It has been an eventful month at the Voi Reintegration Centre where Mweiga (the weak elephant) returns to the Night Stockades on a daily basis, being too fragile to be on her own during the hours of darkness. The compassion and caring nature of elephants is vividly illustrated in this month’s Diary in that one member of Natumi’s now wild unit of orphans is assigned “Mweiga Sitting Duty” so that Mweiga is NEVER without the company of another elephant. This month this important duty has been shared between two young bulls from Natumi’s rehabilitated group, Burra and Morani. Burra was on duty at the beginning of the month until the 6th when Morani took over for a couple of days, leaving Burra to rejoin Natumi’s group. However, he was back on the 8th to relieve Morani but Morani returned to this assignment on the 11th and did a long stretch that ended on the 30th when Burra returned to take over again! It is very interesting for us that it is Morani and Burra who have alternated for Mweiga-Sitting this month, because previously her closest friends had been Mweya and Sosian. Perhaps Natumi, as the Matriarch that took over in the wake of Emily, and who now in charge of those orphans not with Emily, is the one who assigns this duty!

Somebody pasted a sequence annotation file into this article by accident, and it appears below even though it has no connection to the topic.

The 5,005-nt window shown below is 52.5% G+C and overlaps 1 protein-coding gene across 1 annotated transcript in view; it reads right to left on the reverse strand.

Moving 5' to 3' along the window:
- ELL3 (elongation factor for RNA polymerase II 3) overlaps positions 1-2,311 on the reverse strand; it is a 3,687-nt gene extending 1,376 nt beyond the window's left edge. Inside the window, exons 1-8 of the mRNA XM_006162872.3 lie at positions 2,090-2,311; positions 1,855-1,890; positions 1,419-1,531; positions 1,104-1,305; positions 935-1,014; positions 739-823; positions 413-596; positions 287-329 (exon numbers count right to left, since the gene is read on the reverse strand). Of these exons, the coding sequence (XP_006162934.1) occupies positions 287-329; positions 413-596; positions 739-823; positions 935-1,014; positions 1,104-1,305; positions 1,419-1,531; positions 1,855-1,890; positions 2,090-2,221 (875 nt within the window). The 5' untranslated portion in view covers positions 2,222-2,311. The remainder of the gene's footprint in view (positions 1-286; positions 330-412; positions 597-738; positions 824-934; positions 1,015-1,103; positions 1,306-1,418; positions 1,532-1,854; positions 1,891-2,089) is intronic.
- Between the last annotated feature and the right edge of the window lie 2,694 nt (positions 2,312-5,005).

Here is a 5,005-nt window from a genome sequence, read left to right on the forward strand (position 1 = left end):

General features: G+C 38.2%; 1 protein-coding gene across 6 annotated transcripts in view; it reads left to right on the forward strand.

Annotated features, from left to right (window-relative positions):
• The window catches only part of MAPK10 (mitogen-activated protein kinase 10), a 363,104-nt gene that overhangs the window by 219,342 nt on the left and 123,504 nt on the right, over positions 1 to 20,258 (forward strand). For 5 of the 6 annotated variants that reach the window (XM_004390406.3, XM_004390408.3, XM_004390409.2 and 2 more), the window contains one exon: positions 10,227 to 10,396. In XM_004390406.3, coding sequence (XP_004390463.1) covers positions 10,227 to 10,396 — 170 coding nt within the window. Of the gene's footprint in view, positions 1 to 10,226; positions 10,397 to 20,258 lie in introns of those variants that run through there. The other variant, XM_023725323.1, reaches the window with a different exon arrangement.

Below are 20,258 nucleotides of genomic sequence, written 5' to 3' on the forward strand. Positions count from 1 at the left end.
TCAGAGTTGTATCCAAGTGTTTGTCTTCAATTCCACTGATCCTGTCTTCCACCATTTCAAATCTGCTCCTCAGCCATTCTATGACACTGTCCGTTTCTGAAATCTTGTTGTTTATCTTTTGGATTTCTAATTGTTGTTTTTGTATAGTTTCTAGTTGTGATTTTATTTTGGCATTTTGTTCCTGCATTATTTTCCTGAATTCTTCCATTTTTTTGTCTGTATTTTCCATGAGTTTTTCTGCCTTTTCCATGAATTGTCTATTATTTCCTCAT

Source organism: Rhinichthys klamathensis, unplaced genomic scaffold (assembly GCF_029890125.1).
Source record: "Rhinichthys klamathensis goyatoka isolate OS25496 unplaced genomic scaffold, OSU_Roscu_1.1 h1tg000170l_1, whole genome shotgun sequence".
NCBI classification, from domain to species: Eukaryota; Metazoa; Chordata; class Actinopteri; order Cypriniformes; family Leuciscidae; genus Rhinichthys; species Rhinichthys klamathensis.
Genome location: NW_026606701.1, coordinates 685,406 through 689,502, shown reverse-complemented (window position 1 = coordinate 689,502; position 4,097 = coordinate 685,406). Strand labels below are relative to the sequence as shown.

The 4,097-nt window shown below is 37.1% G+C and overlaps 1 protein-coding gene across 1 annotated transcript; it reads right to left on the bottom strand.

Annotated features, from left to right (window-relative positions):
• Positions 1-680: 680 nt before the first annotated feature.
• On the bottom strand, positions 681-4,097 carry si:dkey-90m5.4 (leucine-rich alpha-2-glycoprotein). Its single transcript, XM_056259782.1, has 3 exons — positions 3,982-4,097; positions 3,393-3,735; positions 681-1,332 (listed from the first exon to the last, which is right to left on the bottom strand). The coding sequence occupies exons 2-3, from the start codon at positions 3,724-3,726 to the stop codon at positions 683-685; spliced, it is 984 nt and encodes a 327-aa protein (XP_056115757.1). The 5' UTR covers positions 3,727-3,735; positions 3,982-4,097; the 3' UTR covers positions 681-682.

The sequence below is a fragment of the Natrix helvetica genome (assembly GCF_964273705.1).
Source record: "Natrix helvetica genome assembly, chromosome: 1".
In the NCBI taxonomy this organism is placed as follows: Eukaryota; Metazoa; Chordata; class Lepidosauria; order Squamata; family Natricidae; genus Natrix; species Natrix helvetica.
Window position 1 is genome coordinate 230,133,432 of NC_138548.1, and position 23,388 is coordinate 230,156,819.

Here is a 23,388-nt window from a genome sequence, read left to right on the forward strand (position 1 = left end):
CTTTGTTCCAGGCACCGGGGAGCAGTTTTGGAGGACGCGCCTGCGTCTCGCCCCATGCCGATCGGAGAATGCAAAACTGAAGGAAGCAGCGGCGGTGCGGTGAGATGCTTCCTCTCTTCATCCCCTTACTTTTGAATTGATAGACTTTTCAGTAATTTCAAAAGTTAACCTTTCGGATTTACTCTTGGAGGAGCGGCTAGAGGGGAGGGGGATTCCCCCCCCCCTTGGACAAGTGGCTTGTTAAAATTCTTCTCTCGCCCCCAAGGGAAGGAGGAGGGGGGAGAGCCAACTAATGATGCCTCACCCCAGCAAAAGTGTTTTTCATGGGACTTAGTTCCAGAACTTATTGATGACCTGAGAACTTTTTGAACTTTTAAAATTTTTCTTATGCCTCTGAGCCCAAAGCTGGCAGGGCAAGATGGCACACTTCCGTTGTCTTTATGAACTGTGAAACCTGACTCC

Natumi’s group joins up with Mweiga, and whoever happens to be with her, on an almost daily basis, either out in the bush to browse alongside them, or else either at the mudbath or back at the Stockades in the evening. However, there have been a few days in the month when Mweiga and her escort have been on their own without the company of any of the others, and instead enjoyed the company of a wild herd who joined them at their noon mudbath on the 13th and 14th, and spent time feeding with them thereafter. Natumi’s group was joined by a wild bull on the 9th who shared the mudbath with the orphans, including Mweiga and Burra who was her escort on that day and on the 16th some of her group peeled off to join Mweiga and Burra, namely Edie, Irima, Mpala and Mukwaju, leaving the rest browsing up Mazinga Hill. Similarly towards the end of the month it was Mweya and Edie who peeled off from the others and returned to their Stockade Home base where they played around for a time before leaving again.